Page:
I recently shared a post about my family’s first Thanksgiving after becoming gluten free (read here; also some great recipes and food blogger links). It revealed aspects of gluten free living I’d not anticipated that were very impactful; feeling excluded. It struck me as we prepare for Thanksgiving this year what a completely different experience it is. Eight years ago I felt I was walking through a gluten-filled mine field every day, not just for myself but for my children. Every morsel of food not originating in my kitchen felt potentially perilous.
Being a researcher by nature, I read everything I could get my hands on. I learned that at that time, the typical time from symptom onset to diagnosis for gluten issues was 11 years on average. With the current standard statistic of 1 in 132 people believed to have an issue with gluten, (though largely undiagnosed) far more awareness has been raised and consequential resources developed. Despite the early challenges we as a family faced while adjusting, I was thankful my personal physician and our Pediatrician were hip to gluten and it was a speedy diagnosis for our family.
In my family we now have gluten free awareness integrated into our lives without effort. It is as who we are as the color of our eyes. My children reflexively read all food labels. We are nimble about substitutions and don’t feel ‘left out’ most of the time. In my younger child’s case, he is one of six gluten free children in his grade of 50 students. He’s offered guidance to teachers and more newly diagnosed classmates when in doubt of ‘safe food’. My teenage daughter has educated her classmates over the years and her teen girl ‘lunch bunch’, and in turn her sensitive friends have always had mindshare for her needs when brining a gluten treat, bringing her something gluten free. Our lives could not be more different and settled into our ‘new normal’.
Over the years I have had the opportunity to help friends, fellow parents and even strangers with gluten free resources. I relied on many sources to successfully navigate our new path when we were diagnosed, I always appreciate the chance to ‘give back’.
I was recently asked to take a new role with an online gluten free community, Udi’s Gluten Free Living Community, as a Community Leader. I was honored and thrilled to help raise awareness, share resources and help those seeking information I might support. It did not escape me when looking through the community how much I would have loved to have these resources available when I was diagnosed.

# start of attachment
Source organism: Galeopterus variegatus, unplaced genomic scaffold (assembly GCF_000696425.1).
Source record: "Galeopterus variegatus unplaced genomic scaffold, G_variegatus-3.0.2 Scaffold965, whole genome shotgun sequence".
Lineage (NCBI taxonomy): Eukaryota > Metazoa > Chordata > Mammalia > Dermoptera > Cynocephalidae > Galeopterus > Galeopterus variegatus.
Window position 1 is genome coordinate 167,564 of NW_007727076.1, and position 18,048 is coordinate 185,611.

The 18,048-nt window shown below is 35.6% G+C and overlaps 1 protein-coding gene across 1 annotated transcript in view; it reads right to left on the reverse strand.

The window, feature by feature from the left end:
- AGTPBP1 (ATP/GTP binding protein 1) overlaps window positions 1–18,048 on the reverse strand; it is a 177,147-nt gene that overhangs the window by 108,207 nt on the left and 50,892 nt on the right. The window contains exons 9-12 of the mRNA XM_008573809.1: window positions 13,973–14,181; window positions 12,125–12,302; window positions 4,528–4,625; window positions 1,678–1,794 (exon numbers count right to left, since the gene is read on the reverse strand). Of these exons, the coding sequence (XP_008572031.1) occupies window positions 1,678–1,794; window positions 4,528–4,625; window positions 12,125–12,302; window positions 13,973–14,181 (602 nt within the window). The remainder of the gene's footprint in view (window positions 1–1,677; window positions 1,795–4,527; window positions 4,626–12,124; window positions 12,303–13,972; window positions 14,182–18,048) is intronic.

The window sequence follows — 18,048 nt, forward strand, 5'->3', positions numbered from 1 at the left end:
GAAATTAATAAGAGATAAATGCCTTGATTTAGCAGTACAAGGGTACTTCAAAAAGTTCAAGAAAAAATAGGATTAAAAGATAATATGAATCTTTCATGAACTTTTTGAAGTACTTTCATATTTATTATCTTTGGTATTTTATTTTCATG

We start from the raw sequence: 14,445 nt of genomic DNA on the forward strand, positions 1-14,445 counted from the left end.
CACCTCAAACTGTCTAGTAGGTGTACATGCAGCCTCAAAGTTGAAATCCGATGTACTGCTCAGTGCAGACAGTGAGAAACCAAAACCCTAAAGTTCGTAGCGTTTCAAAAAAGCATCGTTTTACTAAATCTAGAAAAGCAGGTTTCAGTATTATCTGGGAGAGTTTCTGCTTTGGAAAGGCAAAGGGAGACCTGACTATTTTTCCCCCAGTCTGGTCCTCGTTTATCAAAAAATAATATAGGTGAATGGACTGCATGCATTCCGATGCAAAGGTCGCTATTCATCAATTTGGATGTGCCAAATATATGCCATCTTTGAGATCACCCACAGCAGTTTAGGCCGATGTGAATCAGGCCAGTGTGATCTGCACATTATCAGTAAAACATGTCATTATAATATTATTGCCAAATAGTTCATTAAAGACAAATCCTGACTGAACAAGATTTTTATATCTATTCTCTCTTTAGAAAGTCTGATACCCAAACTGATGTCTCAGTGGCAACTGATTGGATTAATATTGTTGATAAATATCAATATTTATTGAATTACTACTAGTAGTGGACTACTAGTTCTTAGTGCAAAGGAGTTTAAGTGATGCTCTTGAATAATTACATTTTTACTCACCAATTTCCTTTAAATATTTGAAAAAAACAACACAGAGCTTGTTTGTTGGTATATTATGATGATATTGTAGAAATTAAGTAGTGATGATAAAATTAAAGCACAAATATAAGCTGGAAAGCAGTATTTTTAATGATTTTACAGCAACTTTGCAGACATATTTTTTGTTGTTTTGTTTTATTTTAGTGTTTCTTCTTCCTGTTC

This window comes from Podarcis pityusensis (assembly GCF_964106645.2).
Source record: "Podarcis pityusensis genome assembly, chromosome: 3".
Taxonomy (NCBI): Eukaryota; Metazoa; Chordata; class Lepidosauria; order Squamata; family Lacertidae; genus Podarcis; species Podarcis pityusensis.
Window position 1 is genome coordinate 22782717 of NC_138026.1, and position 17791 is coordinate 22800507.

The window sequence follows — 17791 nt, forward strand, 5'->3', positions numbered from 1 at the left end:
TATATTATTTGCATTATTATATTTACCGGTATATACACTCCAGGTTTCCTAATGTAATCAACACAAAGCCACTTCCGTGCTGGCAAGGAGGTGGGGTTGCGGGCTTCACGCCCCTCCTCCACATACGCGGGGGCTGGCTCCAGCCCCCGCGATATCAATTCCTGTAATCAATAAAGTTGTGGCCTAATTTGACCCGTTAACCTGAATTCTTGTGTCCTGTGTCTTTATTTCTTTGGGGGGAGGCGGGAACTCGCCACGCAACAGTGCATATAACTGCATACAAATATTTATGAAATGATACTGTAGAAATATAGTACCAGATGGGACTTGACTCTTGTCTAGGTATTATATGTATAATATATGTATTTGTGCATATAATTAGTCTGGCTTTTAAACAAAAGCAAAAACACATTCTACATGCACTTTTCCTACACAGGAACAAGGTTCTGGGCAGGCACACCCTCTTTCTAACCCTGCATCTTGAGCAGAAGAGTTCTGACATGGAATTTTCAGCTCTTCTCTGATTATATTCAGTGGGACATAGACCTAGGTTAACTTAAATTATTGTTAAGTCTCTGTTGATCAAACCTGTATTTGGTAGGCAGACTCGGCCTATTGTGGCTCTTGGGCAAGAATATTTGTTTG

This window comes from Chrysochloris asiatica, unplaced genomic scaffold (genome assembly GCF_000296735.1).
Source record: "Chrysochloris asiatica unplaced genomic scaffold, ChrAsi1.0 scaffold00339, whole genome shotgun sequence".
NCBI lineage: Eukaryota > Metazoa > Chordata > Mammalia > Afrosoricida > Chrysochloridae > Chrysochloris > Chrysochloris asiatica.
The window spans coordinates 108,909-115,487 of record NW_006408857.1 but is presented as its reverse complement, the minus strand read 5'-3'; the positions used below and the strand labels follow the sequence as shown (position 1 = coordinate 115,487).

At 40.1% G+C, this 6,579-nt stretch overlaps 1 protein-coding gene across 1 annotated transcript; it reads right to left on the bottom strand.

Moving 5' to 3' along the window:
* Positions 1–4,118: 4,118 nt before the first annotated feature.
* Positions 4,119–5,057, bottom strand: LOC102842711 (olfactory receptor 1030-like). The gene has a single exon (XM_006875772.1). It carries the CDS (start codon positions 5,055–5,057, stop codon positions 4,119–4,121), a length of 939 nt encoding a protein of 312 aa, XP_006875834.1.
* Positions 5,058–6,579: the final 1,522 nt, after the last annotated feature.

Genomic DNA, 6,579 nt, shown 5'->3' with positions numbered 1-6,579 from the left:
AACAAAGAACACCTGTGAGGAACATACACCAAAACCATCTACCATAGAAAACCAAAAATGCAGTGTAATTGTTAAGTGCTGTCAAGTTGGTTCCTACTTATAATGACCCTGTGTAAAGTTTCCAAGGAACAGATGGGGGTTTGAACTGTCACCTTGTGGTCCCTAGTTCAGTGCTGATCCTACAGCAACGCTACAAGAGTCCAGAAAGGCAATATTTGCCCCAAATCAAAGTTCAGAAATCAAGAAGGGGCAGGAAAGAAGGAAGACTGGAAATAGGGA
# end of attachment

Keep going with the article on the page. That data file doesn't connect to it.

Within the community members can start conversation strings on topics ranging from Newly Gluten Free, to Holidays, Kids and Parenting, to Recipes and much more. Every aspect of the gluten free experience is covered. There are 12 Community Leaders, all experienced in the gluten free lifestyle, able to interact in the conversations and shed expertise. Monthly Live Chats are held on various topics where members can converse real time (like instant messaging) with Community Leaders as well.
Please pop over and take a look around. There is no membership fee and I’ll be sharing some conversations from the community on my blog from time to time as well! I have a fun one coming up that I can’t wait to share with you and for you to add to yourselves! You can access the community website via the Udi’s Community widget/photo in the sidebar section of Boulder Locavore.
As a reminder everyone can eat gluten free so all gluten free recipes can be eaten by anyone. I sometimes worry that those who are not gluten intolerant or have Celiac may not realize this and feel excluded themselves (a reason all the recipes I publish on Boulder Locavore have options for both gluten and gluten free eaters!). In most cases you would never know the difference from the end result either!
Until then I wish you and your loved ones a beautiful, warm, rich and delicious Thanksgiving! My deepest thanks to you, dear readers, for your interest and time in reading Boulder Locavore! A day does not pass where I don’t think about how lucky I am thanks to you!